• Fast focusing
  • Outstanding IS when coupled with OM System IBIS
  • Robust build
  • Weather-sealing
  • Comes with a wide strap
  • Good quality accessories
  • Arca-Swiss style tripod foot
  • Minimal single-use plastic
  • Easily recycled box without glossy coverings
  • Ergonomically designed with everything in easy reach

What Could Be Improved Next Time

  • I would not have objected to a strong composite body to reduce weight
  • An indexed tripod collar would be a good change
  • Other additional features like IP53 weather sealing would be nice, but they are available in 150-400mm pro lens

It's realy important to keep your distance from birds so not to disturb their feeding. The 600mm reach allows you to do this, and there is plenty of scope for cropping. This was shot at ISO 400 1/640 f/9. The lens is going to be an attractive tool for bird watchers to catalog their finds.

In Conclusion

Historically, zoom lenses were never that great at their longest reach. However, right across the focal length range, this lens gives superb image quality. Any shortcomings it has are minimal, and one might wonder whether this would have hit the sales of the 150-400mm f/4.5 pro lens had they both arrived on the market at the same time. Saving several thousand dollars, this 150-600mm holds its own in many respects. The pro lens is better specced, but is it $4,000 better?

I suspect a lot of photography enthusiasts will buy the OM System M.Zuiko 150-600mm F5.0-6.3 IS instead with only the top pros buying the 150-400mm. I do own the pro lens and am very happy with it, but I would not have been disappointed with this one either.

I think the new lens with the additional 200mm of reach will also persuade people to upgrade from the OM System 100-400mm lens, which itself is a big step up from the OM System 75-300mm f/4.8-6.7 II Lens.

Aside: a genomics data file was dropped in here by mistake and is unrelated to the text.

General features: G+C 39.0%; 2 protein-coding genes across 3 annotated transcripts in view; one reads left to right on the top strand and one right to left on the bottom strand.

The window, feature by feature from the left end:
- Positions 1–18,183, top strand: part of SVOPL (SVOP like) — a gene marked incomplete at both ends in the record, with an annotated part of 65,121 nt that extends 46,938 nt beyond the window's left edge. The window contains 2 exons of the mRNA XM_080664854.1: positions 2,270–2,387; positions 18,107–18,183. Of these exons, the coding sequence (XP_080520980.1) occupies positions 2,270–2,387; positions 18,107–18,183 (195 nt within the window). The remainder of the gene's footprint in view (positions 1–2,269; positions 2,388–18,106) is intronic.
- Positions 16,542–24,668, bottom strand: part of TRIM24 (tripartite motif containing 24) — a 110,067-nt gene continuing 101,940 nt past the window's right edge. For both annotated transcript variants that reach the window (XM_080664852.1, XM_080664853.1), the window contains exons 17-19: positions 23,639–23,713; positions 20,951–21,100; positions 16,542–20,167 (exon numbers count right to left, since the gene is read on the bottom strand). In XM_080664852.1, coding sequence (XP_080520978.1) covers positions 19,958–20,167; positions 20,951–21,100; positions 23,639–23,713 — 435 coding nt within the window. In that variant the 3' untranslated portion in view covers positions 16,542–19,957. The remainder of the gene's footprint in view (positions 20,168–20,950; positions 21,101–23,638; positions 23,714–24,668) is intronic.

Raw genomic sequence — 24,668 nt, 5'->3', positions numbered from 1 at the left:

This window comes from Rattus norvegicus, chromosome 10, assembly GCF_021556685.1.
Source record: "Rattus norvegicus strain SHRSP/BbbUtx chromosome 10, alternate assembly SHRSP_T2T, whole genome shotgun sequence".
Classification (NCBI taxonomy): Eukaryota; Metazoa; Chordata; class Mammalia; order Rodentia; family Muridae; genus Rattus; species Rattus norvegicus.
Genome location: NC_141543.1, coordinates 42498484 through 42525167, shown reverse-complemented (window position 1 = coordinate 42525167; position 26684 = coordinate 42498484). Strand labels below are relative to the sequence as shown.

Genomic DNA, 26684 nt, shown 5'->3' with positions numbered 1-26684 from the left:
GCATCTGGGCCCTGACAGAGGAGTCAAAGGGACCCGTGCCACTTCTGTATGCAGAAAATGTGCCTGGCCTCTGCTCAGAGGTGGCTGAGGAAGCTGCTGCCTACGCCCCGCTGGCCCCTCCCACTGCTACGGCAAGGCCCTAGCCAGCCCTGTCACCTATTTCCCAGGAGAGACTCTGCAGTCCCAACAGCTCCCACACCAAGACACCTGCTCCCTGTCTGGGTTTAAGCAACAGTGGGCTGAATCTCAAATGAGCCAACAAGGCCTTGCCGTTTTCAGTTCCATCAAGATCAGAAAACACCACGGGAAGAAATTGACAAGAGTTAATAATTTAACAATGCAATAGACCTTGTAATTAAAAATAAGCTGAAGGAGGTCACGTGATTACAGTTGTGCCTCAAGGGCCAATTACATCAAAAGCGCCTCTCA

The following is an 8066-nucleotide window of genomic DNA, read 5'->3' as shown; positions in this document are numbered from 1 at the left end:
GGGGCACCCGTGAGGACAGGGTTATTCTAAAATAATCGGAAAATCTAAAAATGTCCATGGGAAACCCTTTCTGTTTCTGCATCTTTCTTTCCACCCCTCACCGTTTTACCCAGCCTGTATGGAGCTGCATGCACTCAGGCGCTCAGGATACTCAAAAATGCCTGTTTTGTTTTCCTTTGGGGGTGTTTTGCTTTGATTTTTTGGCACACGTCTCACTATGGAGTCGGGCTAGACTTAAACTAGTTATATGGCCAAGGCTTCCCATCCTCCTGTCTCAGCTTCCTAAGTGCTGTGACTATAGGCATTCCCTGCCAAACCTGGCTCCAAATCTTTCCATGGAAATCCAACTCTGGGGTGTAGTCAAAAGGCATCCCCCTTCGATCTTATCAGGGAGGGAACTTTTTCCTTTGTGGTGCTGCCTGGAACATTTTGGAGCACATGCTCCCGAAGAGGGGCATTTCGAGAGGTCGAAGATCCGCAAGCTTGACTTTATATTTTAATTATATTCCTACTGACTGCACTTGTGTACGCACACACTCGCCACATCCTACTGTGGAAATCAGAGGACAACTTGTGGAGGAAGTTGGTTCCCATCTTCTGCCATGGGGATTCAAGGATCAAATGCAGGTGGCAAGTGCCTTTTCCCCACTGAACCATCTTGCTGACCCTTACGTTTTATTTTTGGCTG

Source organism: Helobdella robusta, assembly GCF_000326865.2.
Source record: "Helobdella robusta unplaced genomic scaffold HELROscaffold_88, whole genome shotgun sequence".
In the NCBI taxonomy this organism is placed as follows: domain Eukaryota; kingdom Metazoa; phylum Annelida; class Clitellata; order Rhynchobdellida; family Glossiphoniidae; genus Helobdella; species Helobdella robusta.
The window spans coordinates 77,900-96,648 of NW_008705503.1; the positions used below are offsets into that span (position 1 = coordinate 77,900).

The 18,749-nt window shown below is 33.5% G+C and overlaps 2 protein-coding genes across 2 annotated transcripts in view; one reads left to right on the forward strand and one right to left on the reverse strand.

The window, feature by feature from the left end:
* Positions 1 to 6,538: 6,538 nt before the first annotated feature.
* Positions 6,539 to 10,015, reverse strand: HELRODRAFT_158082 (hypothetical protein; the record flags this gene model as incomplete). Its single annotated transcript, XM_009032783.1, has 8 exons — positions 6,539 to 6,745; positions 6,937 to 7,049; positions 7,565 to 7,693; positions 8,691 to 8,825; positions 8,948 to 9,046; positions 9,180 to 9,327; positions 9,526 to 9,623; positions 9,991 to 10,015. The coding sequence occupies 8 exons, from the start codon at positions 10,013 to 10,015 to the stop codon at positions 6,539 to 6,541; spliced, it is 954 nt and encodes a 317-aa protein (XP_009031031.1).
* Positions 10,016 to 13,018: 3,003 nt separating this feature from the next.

(The above shot is of Warkworth Castle, 1.6 miles away, shot at ISO2000, 600mm, 1/640, f/16. The right-hand image is cropped to show the detail.)

That reach at its longest end is something else and, other photographers who have tried it on my OM-1 Mark II were wowed by it. It's subsequently become a big talking point and that 1200mm equivalent reach has caused quite a stir among them. Yes, I agree that it is better to get closer to the subject than zooming, but why not do both?

I really enjoyed using it, and although I won't be swapping it for my big pro lens, I kept it attached to my camera for a long time.

When OM Digital Solutions launched, it did so with the promise of releasing high-quality products for the system's users. Like with its other new gear, with this lens, it has kept that promise.

Me, using the lens and the OM-1 Mark II in Finland. It was -20°C on this day.

You can order the OM System M.Zuiko 150-600mm F5.0-6.3 IS here in the US where it retails at $2,699.99.

In the UK it is available for £2,499.